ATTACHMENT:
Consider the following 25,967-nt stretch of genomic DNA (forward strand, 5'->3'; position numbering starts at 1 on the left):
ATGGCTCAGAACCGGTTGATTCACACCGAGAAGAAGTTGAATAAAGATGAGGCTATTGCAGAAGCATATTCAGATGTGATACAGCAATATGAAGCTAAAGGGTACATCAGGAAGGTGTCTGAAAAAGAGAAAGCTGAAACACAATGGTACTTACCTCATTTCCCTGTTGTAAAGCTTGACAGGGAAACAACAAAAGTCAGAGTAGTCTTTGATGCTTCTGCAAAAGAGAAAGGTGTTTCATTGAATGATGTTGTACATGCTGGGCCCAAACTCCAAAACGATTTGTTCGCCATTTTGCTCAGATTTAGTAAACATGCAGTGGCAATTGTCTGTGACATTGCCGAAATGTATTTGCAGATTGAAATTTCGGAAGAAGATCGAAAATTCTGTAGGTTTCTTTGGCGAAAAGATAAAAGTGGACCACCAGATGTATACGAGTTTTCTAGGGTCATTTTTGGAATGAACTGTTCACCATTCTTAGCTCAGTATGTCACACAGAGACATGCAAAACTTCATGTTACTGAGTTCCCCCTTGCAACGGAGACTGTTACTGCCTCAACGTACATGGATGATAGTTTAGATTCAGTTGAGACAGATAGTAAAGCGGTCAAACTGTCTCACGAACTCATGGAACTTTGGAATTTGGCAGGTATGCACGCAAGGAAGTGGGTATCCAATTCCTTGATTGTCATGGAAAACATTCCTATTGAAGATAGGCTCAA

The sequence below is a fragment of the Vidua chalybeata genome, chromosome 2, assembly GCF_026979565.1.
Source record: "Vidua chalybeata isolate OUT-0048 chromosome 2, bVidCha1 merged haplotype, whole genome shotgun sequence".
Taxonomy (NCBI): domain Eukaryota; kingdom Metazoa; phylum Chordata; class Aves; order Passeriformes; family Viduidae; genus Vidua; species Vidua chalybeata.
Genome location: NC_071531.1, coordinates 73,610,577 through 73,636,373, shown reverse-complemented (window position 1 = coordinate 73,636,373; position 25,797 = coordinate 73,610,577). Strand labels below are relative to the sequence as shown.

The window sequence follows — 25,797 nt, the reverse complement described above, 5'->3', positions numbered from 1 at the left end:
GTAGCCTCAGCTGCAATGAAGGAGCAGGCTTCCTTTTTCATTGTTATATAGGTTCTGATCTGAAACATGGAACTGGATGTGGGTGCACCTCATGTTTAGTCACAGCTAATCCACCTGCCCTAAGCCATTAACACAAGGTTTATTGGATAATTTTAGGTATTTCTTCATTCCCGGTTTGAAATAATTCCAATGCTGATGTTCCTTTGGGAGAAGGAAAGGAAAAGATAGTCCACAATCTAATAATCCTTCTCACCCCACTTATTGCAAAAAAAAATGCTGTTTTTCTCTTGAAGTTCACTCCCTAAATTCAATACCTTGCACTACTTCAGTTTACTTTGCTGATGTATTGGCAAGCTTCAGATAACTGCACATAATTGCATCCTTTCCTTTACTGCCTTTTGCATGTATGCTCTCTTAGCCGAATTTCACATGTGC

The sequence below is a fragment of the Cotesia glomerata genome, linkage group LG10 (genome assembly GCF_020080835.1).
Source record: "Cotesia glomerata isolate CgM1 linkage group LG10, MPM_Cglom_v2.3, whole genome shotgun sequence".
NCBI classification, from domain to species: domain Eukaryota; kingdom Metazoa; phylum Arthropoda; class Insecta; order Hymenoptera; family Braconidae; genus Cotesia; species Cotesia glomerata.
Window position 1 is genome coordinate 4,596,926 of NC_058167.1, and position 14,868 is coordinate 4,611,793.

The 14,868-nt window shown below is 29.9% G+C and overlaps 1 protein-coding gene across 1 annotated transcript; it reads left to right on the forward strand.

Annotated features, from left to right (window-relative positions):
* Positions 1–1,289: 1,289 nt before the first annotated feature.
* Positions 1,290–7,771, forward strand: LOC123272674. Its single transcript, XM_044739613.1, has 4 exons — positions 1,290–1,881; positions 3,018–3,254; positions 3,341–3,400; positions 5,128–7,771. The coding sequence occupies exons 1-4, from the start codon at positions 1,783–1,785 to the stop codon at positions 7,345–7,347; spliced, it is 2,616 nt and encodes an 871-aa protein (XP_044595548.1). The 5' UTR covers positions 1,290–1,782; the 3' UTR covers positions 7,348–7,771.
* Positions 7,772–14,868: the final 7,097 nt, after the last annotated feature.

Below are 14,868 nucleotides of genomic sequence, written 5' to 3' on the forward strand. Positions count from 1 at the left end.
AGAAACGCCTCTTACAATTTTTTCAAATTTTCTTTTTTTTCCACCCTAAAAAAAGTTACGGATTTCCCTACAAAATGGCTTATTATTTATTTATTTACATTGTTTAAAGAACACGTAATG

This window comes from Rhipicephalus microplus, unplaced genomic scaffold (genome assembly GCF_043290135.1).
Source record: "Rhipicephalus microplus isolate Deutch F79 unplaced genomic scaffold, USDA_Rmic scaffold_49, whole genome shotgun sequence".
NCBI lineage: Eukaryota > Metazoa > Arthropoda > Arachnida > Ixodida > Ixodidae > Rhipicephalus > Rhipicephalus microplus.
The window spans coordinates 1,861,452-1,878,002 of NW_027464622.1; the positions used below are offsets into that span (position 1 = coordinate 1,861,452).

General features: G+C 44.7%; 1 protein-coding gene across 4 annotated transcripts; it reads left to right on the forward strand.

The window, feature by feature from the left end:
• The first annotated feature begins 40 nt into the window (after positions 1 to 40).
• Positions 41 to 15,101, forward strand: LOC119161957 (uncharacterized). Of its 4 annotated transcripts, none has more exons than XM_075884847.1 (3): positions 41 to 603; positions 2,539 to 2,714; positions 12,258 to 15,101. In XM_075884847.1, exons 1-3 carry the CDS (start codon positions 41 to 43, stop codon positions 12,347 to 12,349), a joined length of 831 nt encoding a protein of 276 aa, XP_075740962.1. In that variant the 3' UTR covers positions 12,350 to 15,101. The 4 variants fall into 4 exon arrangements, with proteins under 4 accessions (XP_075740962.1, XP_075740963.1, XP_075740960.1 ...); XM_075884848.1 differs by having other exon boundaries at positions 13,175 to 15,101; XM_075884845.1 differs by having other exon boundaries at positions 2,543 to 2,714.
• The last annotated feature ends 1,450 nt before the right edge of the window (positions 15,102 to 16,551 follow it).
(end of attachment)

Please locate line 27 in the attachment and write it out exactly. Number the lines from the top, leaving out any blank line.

• Positions 41 to 15,101, forward strand: LOC119161957 (uncharacterized). Of its 4 annotated transcripts, none has more exons than XM_075884847.1 (3): positions 41 to 603; positions 2,539 to 2,714; positions 12,258 to 15,101. In XM_075884847.1, exons 1-3 carry the CDS (start codon positions 41 to 43, stop codon positions 12,347 to 12,349), a joined length of 831 nt encoding a protein of 276 aa, XP_075740962.1. In that variant the 3' UTR covers positions 12,350 to 15,101. The 4 variants fall into 4 exon arrangements, with proteins under 4 accessions (XP_075740962.1, XP_075740963.1, XP_075740960.1 ...); XM_075884848.1 differs by having other exon boundaries at positions 13,175 to 15,101; XM_075884845.1 differs by having other exon boundaries at positions 2,543 to 2,714.